Tag Archives: race and the Enlightenment

The Double-Minded Church: Spiritual Formation and the Impractical Theology of Race

divided-heartThis week, I was in Decatur, Georgia and presented at ChurchWorks, a Cooperative Baptist Fellowship conference for ministers of spiritual formation and education.  I, along with several others, spoke about the theological rumblings and ruminations of our shared ministry with Christ.  I will present part one of the message here:

“Jesus loves the little children/ All the children of the world/Red and yellow, black and white/ They are precious in his sight/ Jesus loves the little children of the world.”[i]

 This refrain from a popular children’s song demonstrates the inclusion of racial identity, the connecting of God’s love to social categories. This song teaches the little children that they are loved according to and/or in spite of the social coloring of their skin. I say social coloring because there are no physically colored beige/ black/ brown/ red/ yellow or white people. It is not seen. Instead, we believe it by faith. We walk by race, not by sight.[ii] And this song splits our vision, divides us and makes us two people— children of color and children of God.

This song also suggests that the love of Jesus and thereby the love of God is determined, informed and influenced by the social construct of race, that God shook and agreed to the social contract of race. We are, in fact, teaching our children to think that Jesus loves them not because the Bible tells us so but in the way that race tells us to.

And it is our singing, our worship that divides us. When asked about our sacred Sunday morning segregation, many people will say as a matter of fact that we worship differently. It’s a matter of taste, of cultural preference. But, no one really wants to say it. Race divides us— believers and churches, “the light of the world”[iii] and “the Body of Christ.”[iv]

Race. The mere mentioning of the word makes us uncomfortable. We hope that no one mentions or acknowledges it, that it rides off into the sunset of history never to be seen or heard from again. Regrettably, we don’t know what to say when it comes to race.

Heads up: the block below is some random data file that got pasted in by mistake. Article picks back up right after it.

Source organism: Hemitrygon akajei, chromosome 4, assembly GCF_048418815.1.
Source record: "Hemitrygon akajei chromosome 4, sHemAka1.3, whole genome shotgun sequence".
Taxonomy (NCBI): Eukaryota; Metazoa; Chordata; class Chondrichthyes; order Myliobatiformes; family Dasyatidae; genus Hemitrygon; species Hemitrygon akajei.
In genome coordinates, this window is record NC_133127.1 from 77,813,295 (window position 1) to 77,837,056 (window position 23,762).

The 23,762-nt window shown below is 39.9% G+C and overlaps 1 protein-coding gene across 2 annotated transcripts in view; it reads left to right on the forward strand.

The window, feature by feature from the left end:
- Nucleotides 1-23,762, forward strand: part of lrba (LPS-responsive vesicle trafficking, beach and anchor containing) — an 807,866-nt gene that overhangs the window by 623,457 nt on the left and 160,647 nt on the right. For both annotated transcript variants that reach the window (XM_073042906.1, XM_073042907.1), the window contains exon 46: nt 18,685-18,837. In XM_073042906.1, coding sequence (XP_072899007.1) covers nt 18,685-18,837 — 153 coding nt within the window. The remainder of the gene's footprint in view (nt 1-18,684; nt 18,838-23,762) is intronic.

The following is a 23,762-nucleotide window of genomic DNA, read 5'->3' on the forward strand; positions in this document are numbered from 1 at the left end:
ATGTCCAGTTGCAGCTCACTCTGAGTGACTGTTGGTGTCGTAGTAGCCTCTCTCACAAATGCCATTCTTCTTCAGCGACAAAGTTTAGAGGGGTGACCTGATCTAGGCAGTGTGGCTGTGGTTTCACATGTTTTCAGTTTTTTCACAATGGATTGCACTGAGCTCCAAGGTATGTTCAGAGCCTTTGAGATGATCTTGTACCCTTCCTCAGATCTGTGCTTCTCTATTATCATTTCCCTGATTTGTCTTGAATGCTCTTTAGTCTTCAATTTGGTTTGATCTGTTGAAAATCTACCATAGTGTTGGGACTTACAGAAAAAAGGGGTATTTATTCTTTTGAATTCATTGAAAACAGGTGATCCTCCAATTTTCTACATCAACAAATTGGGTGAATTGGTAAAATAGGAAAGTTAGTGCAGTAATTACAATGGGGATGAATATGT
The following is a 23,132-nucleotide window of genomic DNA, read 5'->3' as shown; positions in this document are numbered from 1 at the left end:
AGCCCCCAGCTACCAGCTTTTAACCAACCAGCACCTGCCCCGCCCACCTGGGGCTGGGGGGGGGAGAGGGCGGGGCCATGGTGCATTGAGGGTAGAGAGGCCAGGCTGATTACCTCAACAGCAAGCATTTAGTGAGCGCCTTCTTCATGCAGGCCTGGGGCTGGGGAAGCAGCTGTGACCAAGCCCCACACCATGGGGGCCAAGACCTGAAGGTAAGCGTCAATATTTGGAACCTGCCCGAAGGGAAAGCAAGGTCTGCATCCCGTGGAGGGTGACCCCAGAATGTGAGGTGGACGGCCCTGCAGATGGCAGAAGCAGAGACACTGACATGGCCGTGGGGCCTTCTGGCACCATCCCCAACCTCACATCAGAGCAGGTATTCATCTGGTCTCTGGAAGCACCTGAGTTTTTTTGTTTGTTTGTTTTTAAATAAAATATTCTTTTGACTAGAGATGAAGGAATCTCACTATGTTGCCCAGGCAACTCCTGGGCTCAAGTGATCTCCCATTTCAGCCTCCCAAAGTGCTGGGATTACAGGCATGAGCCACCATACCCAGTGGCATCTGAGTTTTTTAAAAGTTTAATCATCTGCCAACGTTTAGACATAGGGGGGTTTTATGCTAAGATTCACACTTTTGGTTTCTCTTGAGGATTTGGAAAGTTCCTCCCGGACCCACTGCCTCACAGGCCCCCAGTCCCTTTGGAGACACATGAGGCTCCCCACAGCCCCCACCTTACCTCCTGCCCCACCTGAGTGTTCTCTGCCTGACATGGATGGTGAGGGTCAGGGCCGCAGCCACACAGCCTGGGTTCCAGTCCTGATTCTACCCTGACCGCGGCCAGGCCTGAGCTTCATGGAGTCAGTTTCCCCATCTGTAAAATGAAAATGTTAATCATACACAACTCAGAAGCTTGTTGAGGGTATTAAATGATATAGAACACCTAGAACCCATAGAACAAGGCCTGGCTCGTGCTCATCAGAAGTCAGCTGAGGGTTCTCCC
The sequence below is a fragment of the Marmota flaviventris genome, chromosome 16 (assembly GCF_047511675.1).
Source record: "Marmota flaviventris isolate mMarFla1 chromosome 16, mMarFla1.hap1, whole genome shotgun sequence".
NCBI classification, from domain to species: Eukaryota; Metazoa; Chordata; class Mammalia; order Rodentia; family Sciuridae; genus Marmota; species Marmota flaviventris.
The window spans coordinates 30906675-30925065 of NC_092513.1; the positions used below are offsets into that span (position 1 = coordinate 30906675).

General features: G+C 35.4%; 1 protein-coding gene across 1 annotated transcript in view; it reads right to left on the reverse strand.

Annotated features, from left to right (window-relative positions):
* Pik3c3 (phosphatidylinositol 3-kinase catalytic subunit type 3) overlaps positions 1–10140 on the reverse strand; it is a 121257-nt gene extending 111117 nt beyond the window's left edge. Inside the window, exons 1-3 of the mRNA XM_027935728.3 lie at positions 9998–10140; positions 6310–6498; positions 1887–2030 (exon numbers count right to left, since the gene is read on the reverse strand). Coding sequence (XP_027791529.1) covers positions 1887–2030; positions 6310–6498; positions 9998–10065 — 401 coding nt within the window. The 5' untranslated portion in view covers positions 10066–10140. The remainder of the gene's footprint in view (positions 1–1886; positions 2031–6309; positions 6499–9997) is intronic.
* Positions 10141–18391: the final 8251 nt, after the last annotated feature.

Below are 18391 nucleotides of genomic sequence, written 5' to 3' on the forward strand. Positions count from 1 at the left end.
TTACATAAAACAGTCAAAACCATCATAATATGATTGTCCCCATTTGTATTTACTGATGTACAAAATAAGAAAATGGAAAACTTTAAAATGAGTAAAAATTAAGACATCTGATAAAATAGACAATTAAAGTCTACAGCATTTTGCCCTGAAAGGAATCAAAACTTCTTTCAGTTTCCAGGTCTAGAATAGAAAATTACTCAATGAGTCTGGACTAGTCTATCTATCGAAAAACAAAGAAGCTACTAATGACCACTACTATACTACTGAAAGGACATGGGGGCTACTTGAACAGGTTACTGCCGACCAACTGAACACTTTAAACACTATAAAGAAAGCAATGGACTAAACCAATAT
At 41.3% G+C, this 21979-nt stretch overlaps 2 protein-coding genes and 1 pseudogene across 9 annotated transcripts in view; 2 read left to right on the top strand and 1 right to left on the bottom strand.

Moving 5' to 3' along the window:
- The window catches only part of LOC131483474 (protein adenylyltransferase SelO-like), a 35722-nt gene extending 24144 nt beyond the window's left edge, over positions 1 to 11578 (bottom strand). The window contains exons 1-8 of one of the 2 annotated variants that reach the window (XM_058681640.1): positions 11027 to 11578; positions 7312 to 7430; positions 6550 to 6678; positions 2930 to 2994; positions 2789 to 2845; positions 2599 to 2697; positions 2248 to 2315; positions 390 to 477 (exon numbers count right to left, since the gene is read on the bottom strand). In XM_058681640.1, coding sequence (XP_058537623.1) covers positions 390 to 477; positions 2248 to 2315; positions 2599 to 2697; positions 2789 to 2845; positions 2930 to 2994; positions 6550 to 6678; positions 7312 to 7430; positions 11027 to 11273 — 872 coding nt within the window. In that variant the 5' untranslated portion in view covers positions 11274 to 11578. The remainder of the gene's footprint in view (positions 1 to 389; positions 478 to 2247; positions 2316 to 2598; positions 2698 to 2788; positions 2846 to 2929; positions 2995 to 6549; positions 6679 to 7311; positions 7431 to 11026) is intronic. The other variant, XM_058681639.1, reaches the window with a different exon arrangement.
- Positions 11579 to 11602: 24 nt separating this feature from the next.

It confuses and unravels us, shames and unnerves us. People who serve the Word- God, the speaking God, are afraid of a word that we created. More specifically, race came from the mouths and minds of Enlightenment thinkers. Practitioners of this scientific racism attached humanity to the “Great Chain of Being,” introduced a second Genesis narrative[v] to account for the different cultures and measured skulls[vi] in order to categorize humanity: Caucasoid, Mongoloid, Negroid and Australoid. But, race was not in the beginning with God.[vii]

So, how did we forget that our theology matters and should not be offered up to the false god of race or its progeny, that our spiritual identity in Christ should not be sacrificed for a racial identity though it provides social acceptance, privilege and security? How did we forget that in order for the Church to work, we cannot accept identities that work against our new nature in Jesus the Christ? How do we now focus on spiritual formation when we have invested so heavily in the social realities of race? Bishop William Willimon asked, “What are we to do with a church that speaks to people on the basis of their gender or race, all the while baptizing them on the basis of Galatians 3.28?[viii]

And where did our theology go wrong? Who gave us the directions to race and why do we continue to follow them when in search of identity? We’re going around in circles, coming back to “the color line” because no one wants to stop and say that we are lost, that we have lost the Way.

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[i] The words are by C. Herbert Woolston (1856-1927). The music was written by George Root and was originally for an American civil war song according to http://www.cyberhymnal.org.

[ii] This is a play on Second Corinthians 5.7: “For we walk by faith, not by sight.”

[iii] John 8.12

[iv] First Corinthians 12.27